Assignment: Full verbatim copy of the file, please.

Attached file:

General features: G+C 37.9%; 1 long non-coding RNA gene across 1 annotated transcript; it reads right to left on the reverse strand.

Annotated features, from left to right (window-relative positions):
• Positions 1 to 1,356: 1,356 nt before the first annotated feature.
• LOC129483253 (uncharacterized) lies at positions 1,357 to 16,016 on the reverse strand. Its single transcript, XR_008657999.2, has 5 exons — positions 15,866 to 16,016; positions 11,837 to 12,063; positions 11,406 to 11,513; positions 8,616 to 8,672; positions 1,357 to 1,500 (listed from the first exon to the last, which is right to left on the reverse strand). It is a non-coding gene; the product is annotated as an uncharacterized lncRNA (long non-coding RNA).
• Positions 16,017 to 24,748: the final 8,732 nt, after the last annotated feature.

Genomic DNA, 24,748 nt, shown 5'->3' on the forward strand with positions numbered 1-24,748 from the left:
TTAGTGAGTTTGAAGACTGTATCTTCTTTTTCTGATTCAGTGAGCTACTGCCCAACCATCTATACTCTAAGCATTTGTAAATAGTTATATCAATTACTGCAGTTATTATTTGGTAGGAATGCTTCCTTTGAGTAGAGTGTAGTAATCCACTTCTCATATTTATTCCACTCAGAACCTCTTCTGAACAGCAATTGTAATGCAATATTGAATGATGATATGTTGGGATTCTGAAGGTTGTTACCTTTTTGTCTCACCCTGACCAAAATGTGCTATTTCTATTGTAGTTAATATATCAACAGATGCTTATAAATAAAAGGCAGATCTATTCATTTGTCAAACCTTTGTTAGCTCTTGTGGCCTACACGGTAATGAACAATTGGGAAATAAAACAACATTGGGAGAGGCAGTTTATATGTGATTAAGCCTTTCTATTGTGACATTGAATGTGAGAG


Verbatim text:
General features: G+C 37.9%; 1 long non-coding RNA gene across 1 annotated transcript; it reads right to left on the reverse strand.

Annotated features, from left to right (window-relative positions):
• Positions 1 to 1,356: 1,356 nt before the first annotated feature.
• LOC129483253 (uncharacterized) lies at positions 1,357 to 16,016 on the reverse strand. Its single transcript, XR_008657999.2, has 5 exons — positions 15,866 to 16,016; positions 11,837 to 12,063; positions 11,406 to 11,513; positions 8,616 to 8,672; positions 1,357 to 1,500 (listed from the first exon to the last, which is right to left on the reverse strand). It is a non-coding gene; the product is annotated as an uncharacterized lncRNA (long non-coding RNA).
• Positions 16,017 to 24,748: the final 8,732 nt, after the last annotated feature.

Genomic DNA, 24,748 nt, shown 5'->3' on the forward strand with positions numbered 1-24,748 from the left:
TTAGTGAGTTTGAAGACTGTATCTTCTTTTTCTGATTCAGTGAGCTACTGCCCAACCATCTATACTCTAAGCATTTGTAAATAGTTATATCAATTACTGCAGTTATTATTTGGTAGGAATGCTTCCTTTGAGTAGAGTGTAGTAATCCACTTCTCATATTTATTCCACTCAGAACCTCTTCTGAACAGCAATTGTAATGCAATATTGAATGATGATATGTTGGGATTCTGAAGGTTGTTACCTTTTTGTCTCACCCTGACCAAAATGTGCTATTTCTATTGTAGTTAATATATCAACAGATGCTTATAAATAAAAGGCAGATCTATTCATTTGTCAAACCTTTGTTAGCTCTTGTGGCCTACACGGTAATGAACAATTGGGAAATAAAACAACATTGGGAGAGGCAGTTTATATGTGATTAAGCCTTTCTATTGTGACATTGAATGTGAGAG